The owner of a corner store on the West Baltimore block where Detective Sean Suiter was fatally shot in November has filed a legal complaint against the Baltimore Police Department, seeking $10,000 in damages to replace a video surveillance system that he says police “forcefully removed” after the shooting.
Christopher Akpala, owner of the Uac Food Mart in the 900 block of Bennett Place in Harlem Park, filed the so-called “detinue” — a legal claim to recover wrongfully seized property — in January, according to court records. It was later amended to remove former Commissioner Kevin Davis as a defendant and add the current commissioner, Darryl De Sousa.
Akpala is requesting the payment to replace the camera system and for damages associated with the department “endangering [his] life” by seizing the camera system, according to the complaint.
In an interview with The Baltimore Sun this week, Akpala said police “dumped” the cameras back at his store after he filed the complaint, but they no longer work and he is maintaining his claim for full damages.
A hearing in the case has been scheduled for April 3 in Baltimore District Court.
T.J. Smith, a police spokesman, declined to comment on the pending legal matter.
It is unclear what, if anything, the seized cameras captured on the day of Suiter’s shooting — which shocked the city and led to the street, and other parts of Harlem Park, being cordoned off for a week.
Police have acknowledged having some surveillance footage from the area, but Smith would not say whether that footage was from Akpala’s cameras — two of which are visible, facing the street, on the facade of the corner building where the store is located.
Akpala’s store is on the opposite end of the block, and on the same side of the street, as the vacant lot where Suiter was shot with his own gun on Nov. 15. The homicide detective died at Maryland Shock Trauma Center the next day.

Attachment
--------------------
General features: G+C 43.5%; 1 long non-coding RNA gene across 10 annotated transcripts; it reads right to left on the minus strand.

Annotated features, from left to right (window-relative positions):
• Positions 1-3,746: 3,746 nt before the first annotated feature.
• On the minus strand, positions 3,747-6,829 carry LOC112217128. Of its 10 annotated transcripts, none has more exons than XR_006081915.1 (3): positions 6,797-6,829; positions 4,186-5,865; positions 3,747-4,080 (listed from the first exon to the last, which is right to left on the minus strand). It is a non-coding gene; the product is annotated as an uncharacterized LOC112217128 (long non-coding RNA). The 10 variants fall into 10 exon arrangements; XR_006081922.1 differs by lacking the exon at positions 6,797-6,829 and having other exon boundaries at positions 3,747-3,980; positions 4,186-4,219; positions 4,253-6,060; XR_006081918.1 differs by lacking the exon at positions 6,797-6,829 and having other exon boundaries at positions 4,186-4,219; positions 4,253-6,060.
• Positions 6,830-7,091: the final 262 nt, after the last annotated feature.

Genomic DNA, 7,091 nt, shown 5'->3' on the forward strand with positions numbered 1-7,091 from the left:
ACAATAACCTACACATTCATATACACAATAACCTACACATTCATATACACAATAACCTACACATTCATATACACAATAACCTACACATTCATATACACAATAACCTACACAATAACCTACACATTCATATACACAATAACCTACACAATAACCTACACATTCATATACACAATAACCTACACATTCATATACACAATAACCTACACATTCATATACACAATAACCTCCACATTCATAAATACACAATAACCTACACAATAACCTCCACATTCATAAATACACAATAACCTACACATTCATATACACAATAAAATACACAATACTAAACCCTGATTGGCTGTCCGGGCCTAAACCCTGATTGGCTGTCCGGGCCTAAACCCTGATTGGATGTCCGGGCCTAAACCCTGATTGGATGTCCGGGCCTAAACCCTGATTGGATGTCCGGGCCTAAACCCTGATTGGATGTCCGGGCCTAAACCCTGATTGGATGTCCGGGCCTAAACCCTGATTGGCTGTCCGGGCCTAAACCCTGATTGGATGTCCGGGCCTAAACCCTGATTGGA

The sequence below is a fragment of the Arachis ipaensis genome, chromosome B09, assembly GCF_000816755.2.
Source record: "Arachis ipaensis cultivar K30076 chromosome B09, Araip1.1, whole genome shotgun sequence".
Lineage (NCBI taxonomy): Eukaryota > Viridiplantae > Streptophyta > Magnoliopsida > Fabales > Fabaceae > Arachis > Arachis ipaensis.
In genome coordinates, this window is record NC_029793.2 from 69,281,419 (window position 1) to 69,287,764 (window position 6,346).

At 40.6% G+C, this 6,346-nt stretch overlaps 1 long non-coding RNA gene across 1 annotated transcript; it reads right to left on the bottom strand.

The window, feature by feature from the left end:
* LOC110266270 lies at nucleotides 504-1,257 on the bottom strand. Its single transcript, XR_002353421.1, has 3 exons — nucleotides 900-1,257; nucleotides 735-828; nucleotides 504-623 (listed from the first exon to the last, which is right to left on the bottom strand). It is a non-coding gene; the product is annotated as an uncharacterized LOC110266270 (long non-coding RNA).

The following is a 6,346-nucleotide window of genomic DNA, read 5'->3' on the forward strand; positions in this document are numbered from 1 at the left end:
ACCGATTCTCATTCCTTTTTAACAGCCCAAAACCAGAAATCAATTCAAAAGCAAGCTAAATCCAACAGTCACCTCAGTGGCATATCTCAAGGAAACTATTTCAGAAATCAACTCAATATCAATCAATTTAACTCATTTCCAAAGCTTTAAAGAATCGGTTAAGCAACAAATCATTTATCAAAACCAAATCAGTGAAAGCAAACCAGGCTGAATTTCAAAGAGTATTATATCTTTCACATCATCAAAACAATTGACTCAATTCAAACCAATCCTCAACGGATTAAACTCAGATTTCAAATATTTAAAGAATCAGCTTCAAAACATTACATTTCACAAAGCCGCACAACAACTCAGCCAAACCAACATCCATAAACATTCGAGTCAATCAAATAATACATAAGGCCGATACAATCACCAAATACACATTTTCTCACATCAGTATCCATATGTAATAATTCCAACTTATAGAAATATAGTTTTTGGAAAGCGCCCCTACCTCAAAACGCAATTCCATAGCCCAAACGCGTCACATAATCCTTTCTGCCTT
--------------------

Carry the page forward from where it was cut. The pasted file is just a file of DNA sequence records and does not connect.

The case remains unsolved, though police say it is not a cold case. State and federal officials have offered a reward of $215,000 for information leading to an arrest, but no suspect has been identified.
Police officials initially said Suiter was shot once in the head at close range in a brief, violent struggle with an unknown suspect, but subsequently acknowledged that investigators are also reviewing other theories — including that Suiter may have committed suicide, an idea Suiter’s family has rejected.
At the time of the shooting, Suiter was on the notoriously violent Bennett Place investigating a triple killing there in December 2016. Another detective, Det. David Bomenka, was with him. Both Suiter and Bomenka had seen a man “acting suspiciously” in the area, police said, but the two detectives were not together at the time of the shooting.
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Davis has said Bomenka was in the “immediate vicinity,” and can be seen on private surveillance tape seeking cover across the street when the gunfire rang out.
The case also has attracted attention for the fact that Suiter was scheduled to testify, the day after he was shot, before a federal grand jury probing alleged police corruption by other police officers, including former Sgt. Wayne Jenkins. Jenkins is one of the officers recently convicted as part of the sprawling federal corruption case against the police department’s Gun Trace Task Force.
Some in the city have suggested Suiter’s killing may have been a targeted act to prevent his testimony, though police have rejected that idea.
Davis asked the FBI to take over the investigation into Suiter’s death in December, but the FBI denied the request — leaving the case in the hands of Suiter’s former colleagues in the police department’s homicide unit.
The FBI said it has no evidence to suggest Suiter’s killing was “directly connected” to the corruption probe or any other federal case.
De Sousa has said he will be bringing in an outside set of eyes to review the case as well, but that arrangement had not been finalized as of Thursday.
Baltimore Sun reporter Tim Prudente contributed to this article.